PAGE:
Years later, when my husband was diagnosed with terminal cancer, I remember watching him hold Stretch up in the air like Simba in The Lion King facing inward and declaring to him: “My goal is to outlive you!” Stretch was 9 at that time. My husband, like all of us, saw the quirky highly stressed Stretchy boy as the beating heart of our family. He was a nut. Playful and fun, whiny and goofy, full of energy, spice, and anxiety. He would bark at us in the kitchen all the time if we were cooking or preparing food. He was everyone’s favorite dog with his roll over belly rub gestures, and he hated to be alone, so he’d follow us everywhere – to the bathroom, to the door, to attic storage space, always burrowing himself under a blanket. He was always on high alert and ready to go, stressed out that he was missing out on something, the originator of FOMO. He greeted me at the mud room door when he heard my car pull into the garage after work each day. Everyone else in my family would ignore my arrival, but not him. I could always rely on him to love me and be happy to see me no matter what.

Stretch brought out the best in my husband. We all talked in a Stretch voice, but my husband even did it when no one was home. One time, our daughter was home, and he didn’t realize she was in the house. He was in the kitchen preparing some food. Stretch, as always, was at his feet, barking. He asked Stretch, “What do you want?” And Stretch answered out loud, “I want those chips.” Basically, he was talking to himself, but anyone who loves a dog knows that the dog talking back is a part of the dynamic.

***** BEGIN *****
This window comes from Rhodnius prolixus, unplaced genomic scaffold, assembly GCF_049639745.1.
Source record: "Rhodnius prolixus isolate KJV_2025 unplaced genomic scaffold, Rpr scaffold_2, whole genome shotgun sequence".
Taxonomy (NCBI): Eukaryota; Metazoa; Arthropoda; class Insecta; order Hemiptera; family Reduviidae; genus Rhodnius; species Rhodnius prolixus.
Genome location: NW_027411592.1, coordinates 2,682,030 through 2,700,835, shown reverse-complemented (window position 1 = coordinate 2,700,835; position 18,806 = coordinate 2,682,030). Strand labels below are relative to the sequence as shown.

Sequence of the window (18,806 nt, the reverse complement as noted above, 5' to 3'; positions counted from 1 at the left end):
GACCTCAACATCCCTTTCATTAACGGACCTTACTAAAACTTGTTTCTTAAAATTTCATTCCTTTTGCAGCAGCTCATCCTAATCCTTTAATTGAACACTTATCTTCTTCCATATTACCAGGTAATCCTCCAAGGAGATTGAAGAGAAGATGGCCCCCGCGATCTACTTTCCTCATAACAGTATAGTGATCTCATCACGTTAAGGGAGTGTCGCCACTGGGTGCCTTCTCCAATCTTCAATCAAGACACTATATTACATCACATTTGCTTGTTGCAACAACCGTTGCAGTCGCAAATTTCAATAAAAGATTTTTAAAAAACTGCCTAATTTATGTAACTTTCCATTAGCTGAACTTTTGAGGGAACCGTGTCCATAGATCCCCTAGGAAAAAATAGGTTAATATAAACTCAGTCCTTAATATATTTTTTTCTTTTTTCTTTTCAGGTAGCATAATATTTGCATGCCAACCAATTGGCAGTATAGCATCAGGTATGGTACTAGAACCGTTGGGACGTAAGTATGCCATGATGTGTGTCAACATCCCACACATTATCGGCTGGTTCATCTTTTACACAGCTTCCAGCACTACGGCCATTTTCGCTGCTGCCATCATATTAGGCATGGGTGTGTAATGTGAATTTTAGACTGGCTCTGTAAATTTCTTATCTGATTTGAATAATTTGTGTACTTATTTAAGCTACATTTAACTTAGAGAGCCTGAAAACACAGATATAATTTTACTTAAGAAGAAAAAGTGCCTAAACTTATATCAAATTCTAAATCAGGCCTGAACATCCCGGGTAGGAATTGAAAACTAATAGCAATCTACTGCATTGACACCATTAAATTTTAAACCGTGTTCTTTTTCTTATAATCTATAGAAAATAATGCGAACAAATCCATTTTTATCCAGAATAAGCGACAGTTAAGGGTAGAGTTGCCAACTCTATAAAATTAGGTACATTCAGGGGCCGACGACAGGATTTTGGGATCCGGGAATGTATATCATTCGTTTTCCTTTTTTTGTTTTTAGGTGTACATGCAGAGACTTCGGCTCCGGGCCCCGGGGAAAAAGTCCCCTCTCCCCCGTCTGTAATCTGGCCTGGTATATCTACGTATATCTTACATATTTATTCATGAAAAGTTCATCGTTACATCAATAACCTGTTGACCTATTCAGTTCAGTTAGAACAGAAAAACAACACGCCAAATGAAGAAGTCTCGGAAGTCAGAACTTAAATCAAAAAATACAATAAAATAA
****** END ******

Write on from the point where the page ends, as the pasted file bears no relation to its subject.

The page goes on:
During my husband’s final four comatose days, I watched Stretch and his behavior as he furthered himself from my husband’s sleeping body, as my husband went closer and closer to the other side of the veil. On Day 1, Stretch snuggled up next to his legs under the blanket, like usual, on the hospital bed in our bedroom. Day 2, Stretch moved down to the bottom of his feet. By Day 3, Stretch sat at the opening of the bedroom door on the floor and watched my husband in the bed from across the room. Day 4, Stretch watched my husband – the part of him that I could not see – walk out of the house to wherever he went after his body gave up.